Manufacturing currently comprises about 12% of the US GDP — roughly 1.8 trillion USD. Although there is a perception (and some truth) to the fact that manufacturing is leaving the US for low wage countries, there are many manufacturers that are interested in innovating in ways that would grow manufacturing (and jobs!) in the US. There are many efforts, such as the recently announced National Network for Manufacturing Initiative (NNMI), to accelerate this trend.
How can the robotics and computing research communities support these efforts? To answer this question, the Robotics VO, National Science Foundation (NSF), The White House Office of Science and Technology Policy (OSTP), and the Computing Community Consortium (CCC) brought together 28 participants from industry, academia and government to discuss opportunities in advanced manufacturing for robotics, automation and computer science October 21, 2013, at the White House Conference Center.
The goal of the workshop was to frame a set of concrete problems that could be used to guide academic basic and applied research that would support advances in manufacturing. The workshop began with participants from industry sharing their thoughts on these four questions:
- What are concrete examples of the “pain” in your industry sector and how could robotics and computer science address them?
- What could be done to improve availability or effectiveness of your human resources?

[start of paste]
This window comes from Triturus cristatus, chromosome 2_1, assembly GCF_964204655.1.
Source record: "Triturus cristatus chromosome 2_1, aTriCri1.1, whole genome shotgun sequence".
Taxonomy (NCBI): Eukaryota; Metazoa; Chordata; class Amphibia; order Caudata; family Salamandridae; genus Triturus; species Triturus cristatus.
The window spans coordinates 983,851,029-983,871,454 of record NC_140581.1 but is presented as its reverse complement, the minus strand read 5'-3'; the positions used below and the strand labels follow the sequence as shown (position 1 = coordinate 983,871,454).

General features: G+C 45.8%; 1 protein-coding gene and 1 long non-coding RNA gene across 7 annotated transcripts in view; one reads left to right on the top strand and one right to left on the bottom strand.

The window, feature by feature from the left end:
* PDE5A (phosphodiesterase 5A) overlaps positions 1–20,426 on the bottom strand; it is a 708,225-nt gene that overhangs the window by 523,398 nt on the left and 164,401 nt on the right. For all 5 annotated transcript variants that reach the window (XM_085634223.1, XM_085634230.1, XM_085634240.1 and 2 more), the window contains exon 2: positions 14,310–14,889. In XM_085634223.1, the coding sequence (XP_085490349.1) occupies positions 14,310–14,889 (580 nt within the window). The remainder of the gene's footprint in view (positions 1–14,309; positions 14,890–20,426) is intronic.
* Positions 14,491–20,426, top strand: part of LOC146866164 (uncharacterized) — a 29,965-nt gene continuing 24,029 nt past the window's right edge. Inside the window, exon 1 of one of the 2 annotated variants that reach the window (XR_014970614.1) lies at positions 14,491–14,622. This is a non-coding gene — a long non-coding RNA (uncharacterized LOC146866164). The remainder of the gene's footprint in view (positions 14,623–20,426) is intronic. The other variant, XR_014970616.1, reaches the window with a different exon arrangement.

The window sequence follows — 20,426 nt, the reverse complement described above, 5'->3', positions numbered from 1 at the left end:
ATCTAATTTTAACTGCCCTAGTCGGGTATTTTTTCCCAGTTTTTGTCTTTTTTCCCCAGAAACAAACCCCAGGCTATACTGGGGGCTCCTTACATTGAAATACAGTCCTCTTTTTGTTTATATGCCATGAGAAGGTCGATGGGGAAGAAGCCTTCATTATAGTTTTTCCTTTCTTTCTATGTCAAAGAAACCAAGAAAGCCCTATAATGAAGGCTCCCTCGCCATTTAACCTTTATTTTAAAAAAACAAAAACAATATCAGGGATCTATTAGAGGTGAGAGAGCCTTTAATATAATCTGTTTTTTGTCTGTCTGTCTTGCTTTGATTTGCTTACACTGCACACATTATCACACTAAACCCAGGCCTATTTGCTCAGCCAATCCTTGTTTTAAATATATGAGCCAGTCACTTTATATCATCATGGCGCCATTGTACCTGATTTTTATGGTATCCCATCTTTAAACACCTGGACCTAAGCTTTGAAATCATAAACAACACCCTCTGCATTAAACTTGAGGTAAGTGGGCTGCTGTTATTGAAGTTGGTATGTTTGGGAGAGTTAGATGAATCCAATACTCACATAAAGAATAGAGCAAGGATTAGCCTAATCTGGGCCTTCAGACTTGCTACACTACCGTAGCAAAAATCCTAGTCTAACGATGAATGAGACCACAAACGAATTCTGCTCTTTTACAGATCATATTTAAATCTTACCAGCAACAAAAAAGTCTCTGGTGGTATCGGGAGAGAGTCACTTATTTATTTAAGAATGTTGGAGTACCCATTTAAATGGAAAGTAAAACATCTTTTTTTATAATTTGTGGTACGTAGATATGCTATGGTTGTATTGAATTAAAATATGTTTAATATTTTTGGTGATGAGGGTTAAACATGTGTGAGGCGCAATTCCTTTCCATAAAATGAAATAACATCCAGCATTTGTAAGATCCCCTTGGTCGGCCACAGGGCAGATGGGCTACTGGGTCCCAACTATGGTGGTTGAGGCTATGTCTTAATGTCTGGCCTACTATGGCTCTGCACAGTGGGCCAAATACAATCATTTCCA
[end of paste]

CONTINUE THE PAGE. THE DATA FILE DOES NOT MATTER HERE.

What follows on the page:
- How do you envision the industry changing in the next 10 years, both in terms of product and in terms of production?
- What is your ideal model for academia/research to address these challenges?
Groups of participants spent the day brainstorming and discussing these issues from multiple perspectives, with an emphasis on short term as well as long term goals for research and development to promote US competitiveness in manufacturing. Several themes emerged. One theme that resonated throughout the day was the need to “automate automation” – the streamlining of the design of assembly lines and the deployment of robots to reduce the time to start production, independent of the product mix or volume. This in turn points to the need for research and development on model-based design, simulation and analysis for manufacturing automation enabling the optimal setup, design, and implementation of new assembly lines. Another theme was “missing middleware” that makes it difficult to generalize from successful deployments of components for specific tasks and transfer solutions across different manufacturing equipment and products. Finally, there was extensive discussion of novel models of collaboration that could give academia more immediate access to relevant problems faced in manufacturing automation and lead to a successful collaborative research and development program.
A final report from this workshop will be developed before the end of the year, with proposed initiatives to create better methods of collaboration that would provide concrete problems for proposals submitted to the updated National Robotics Initiative (NRI) solicitation.
This post was written with contributions from Henrik Christensen from Georgia Tech, Vijay Kumar from the Office of Science and Technology Policy and Greg Hager from Johns Hopkins University.